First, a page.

Britain’s biggest-ever warship, the aircraft carrier HMS Queen Elizabeth, made its maiden voyage last night at low tide.
The 65,000-tonne giant, which cost £3.5 billion, will be the flagship of the Royal Navy equipped with 36 multi-tole Lightning II stealth fighters.
Work on the carrier began in 2009 and has been dogged by delays and overruns in cost.
But yesterday she inched out of her tight dockyard for the first time to begin a series of open water trials.
The ship had just 14 inches of clearance on either side as it left Rosyth in Scotland – pulled by 11 tug boats – and a mere 20″ of water beneath her keel.
The crew waited until the right tide before attempting to pass under the three Forth bridges at the start of journey at a speed of around seven knots.
The gap is so small that if a normal sized person stood at the ship’s highest point — the long-range radar — they could touch the bridges.
The carrier will have around nine weeks of trials before becoming fully operational.
Six weeks of general trials will be carried out in the North Sea before it returns to Rosyth for further checks and adjustments.
There will then be a further three weeks of trials specifically to test its war-fighting capabilities before it eventually sails to its new base in Portsmouth.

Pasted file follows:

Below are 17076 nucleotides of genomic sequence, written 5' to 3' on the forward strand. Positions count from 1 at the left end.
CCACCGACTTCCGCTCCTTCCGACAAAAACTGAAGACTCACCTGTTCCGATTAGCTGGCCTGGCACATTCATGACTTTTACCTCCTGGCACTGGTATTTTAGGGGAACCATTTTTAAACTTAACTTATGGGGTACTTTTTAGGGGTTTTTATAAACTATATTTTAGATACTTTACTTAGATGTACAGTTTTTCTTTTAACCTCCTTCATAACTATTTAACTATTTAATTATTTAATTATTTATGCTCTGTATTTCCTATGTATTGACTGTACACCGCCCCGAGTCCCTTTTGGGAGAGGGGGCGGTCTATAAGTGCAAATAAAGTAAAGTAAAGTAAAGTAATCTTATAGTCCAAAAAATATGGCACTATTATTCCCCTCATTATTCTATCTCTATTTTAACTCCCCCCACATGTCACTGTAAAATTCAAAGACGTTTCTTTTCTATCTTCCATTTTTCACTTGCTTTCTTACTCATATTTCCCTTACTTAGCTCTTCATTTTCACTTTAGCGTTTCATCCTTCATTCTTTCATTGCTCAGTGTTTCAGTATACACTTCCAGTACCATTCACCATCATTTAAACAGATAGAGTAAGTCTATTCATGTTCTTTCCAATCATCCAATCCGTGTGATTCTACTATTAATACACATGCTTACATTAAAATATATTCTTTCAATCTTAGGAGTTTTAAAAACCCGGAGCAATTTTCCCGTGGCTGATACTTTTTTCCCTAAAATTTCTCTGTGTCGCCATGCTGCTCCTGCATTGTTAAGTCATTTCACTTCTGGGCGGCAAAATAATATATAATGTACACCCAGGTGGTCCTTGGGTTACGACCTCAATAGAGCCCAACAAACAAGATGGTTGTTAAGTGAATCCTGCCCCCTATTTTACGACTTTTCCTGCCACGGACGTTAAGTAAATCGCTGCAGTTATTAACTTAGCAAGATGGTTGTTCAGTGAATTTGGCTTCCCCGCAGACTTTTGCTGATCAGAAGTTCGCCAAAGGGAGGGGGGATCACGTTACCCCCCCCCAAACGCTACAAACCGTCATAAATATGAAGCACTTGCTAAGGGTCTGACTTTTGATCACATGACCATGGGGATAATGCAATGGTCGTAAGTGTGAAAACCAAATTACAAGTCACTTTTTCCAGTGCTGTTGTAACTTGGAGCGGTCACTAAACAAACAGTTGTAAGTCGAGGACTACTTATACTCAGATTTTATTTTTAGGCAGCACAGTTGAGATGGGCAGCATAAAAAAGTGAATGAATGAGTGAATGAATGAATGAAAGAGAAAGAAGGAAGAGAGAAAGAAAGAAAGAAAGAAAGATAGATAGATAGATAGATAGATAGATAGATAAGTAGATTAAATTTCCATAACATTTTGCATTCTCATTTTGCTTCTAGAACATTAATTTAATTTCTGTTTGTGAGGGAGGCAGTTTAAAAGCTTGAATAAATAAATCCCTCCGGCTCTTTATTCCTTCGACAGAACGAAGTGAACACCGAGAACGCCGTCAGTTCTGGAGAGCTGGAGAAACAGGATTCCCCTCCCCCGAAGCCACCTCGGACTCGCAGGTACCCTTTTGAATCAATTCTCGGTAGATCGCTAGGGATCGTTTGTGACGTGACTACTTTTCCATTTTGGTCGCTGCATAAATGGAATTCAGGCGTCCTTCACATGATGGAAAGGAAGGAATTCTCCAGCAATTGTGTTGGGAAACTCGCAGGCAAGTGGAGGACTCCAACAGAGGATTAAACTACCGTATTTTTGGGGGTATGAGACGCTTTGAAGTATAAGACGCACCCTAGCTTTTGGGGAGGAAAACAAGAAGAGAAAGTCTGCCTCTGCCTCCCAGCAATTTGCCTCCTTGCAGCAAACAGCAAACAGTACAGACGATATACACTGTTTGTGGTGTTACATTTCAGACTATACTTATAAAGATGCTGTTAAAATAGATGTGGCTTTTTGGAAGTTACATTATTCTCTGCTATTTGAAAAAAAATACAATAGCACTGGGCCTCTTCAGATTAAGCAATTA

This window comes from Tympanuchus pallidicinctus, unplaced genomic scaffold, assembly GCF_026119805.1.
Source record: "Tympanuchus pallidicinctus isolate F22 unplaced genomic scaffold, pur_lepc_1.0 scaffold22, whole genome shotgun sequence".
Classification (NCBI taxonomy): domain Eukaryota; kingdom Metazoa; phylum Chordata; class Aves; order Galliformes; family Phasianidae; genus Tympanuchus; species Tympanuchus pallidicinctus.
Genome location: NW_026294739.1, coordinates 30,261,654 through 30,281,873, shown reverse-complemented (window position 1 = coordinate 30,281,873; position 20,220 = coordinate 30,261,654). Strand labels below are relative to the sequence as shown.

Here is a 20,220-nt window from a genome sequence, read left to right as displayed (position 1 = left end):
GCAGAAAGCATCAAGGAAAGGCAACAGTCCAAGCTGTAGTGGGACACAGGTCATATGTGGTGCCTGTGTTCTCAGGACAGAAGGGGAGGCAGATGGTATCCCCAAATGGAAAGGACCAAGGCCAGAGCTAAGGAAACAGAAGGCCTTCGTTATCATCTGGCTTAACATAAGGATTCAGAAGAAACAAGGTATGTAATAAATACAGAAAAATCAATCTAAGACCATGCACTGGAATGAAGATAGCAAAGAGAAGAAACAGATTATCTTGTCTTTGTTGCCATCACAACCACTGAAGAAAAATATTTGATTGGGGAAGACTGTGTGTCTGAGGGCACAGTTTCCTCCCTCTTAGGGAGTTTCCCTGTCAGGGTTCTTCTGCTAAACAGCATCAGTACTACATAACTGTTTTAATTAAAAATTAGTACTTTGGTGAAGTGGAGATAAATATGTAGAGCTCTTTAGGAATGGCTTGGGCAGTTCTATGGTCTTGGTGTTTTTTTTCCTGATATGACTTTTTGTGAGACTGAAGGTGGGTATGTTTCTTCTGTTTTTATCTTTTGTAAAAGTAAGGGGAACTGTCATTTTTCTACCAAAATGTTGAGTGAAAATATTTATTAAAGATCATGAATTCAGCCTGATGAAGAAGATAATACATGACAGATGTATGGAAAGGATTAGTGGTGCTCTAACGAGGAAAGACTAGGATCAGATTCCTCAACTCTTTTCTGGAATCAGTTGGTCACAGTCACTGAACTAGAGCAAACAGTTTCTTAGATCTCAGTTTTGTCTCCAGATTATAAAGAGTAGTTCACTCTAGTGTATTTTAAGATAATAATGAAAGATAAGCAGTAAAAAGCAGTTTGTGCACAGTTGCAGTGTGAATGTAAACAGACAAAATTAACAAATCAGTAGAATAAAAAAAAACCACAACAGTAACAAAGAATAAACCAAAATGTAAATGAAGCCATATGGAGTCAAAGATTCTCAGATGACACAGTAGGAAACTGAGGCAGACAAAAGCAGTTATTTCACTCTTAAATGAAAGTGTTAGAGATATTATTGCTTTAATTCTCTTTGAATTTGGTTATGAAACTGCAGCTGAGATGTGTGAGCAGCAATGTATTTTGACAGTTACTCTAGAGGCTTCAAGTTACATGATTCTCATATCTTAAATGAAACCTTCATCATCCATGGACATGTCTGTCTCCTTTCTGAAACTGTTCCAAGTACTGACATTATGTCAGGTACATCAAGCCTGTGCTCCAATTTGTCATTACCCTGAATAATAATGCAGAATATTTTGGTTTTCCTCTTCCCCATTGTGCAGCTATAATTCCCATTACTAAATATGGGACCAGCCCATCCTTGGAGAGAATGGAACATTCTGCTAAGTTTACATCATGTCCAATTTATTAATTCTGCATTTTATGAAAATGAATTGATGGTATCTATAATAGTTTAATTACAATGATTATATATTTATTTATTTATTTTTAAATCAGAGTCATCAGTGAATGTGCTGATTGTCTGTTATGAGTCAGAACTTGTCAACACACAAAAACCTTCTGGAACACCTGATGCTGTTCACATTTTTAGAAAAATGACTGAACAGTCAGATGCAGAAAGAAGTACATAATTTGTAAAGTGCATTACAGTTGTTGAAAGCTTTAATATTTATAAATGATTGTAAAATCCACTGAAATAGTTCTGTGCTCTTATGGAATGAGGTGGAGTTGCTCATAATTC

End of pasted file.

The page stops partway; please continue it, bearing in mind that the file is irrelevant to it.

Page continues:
The trials mark a milestone in the nearly decade-long building of HMS Queen Elizabeth and the fellow carrier HMS Prince of Wales, at a cost of more than £6bn.
The 920ft-long Queen Elizabeth took a total of 51 million hours to design and build and is the first to be completed.
A total of 1,000 sailors and contractors will be onboard for the first six weeks of testing, and she will be able to carry 1600 crew when fully operational.
Crew have spent hours each day carrying out safety drills for fires, flooding and personnel overboard.
Pictures also show workers sweeping the decks with brushes as their colleagues painted other sections as the final touches were put on the vessel.
More than 650 doors and hatches have been checked to ensure they are watertight and fire safe.
The ship, which has a deck the length of three football pitches, is completely state-of-the-art with a hospital, including a fully functioning operating theatre.
The crew will also have more comfort than before, with beds being increased in length from 2.3m wide to 3m.